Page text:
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Marking time in August 2010

Saturday 28 August 2010

Tim Bennetton on the web

My architect friend and neighbour Tim Bennetton has quietly launched his new website. It’s clean, it’s readable and it lacks the inscrutable puff that’s often found on architects’ websites. Bravo!

screenshot of Tim Bennetton Architects website

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Monday 16 August 2010

The four lighthouses of ‘South Solitary’

On Saturday Margie and I saw the film South Solitary and thorough­ly enjoyed it. It brought to mind the four different lighthouses closely connected with the film. And it reminded me that I still want to go to Maatsuyker Island, the place that inspired the film.

This is the Maatsuyker Island Lighstation, the most southerly Australian lighthouse, off the coast of Tasmania at 43° 39.5′ South Latitude, on which the fictional South Solitary Lightstation is based. This photo was taken on the day in 1891 when a party of VIPs came to celebrate the inauguration of the light, and had a warm, calm and sunny day. Most days, the weather at Maatsuyker Island is foul​—​here in the Roaring Forties the lightkeepers en­dured almost constant wind and rain. The remoteness of the site and the tediousness of the weather were essential story elements, but they made it impractical as a film location. Also, the name Maatsuyker Island doesn’t evoke the necessary feelings of isolation and privation, except to lighthouse tragics like me. [State Library of Tasmania]

This is the light­house at Cape Nelson (1884), near Portland in Victoria, where most scenes in the film were shot. As I know from a couple of inspections in 2006, it’s an easy drive from several comfortable motels, and a more practical film location than Maatsuyker Island.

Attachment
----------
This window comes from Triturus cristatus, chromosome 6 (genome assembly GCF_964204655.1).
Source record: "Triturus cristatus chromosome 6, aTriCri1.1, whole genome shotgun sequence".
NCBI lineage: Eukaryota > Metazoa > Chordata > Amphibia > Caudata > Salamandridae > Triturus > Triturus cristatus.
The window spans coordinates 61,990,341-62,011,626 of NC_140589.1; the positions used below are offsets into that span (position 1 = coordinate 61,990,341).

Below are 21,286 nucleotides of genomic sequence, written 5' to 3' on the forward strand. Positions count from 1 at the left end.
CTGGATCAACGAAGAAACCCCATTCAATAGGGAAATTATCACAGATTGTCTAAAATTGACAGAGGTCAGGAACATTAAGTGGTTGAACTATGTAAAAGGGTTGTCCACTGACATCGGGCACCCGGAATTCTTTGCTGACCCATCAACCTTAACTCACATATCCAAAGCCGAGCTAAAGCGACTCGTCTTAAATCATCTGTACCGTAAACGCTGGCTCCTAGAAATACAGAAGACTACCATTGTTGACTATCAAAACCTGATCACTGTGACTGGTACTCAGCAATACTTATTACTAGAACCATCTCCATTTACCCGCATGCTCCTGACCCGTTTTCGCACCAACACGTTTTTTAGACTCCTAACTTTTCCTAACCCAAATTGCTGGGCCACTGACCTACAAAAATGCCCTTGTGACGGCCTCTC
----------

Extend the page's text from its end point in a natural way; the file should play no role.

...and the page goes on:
This is Cape Otway Lighthouse (1846), where the scenes inside the lantern room were shot. Cape Nelson no longer has an original first order optical apparatus, but Cape Otway does. This drawing shows the original lantern house and parabolic reflector apparatus, not the later nineteenth century Chance Brothers lantern house and catadioptric apparatus we saw in the film. [National Archives of Australia]

This is the real South Solitary Island Lightstation (1880), on a beautiful day in April 2007 when I flew in for an inspection. It’s close to the coast of Northern New South Wales, near Woolgoolga. It’s not really very south, except in relation to the other Solitary Islands, of which there are more than this one.

An original drawing for South Solitary Island Lighthouse. It’s a typical New South Wales tower designed in the office of James Barnet, NSW Colonial Architect​—​just as Maatsuyker Island is typically Tasmanian in style, and Cape Nelson and Cape Otway are characteristically Victorian. [National Archives of Australia]

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Thursday 5 August 2010

Mr Rigby’s photographic studio

Why did a nineteenth century photographer in a Yorkshire village call his business the Australian studio?​—​a question prompted by a carte-de-visite I just bought.

Carte-de-visite photograph by Rigby of Langsett and Barnsley. The back of the card is blank.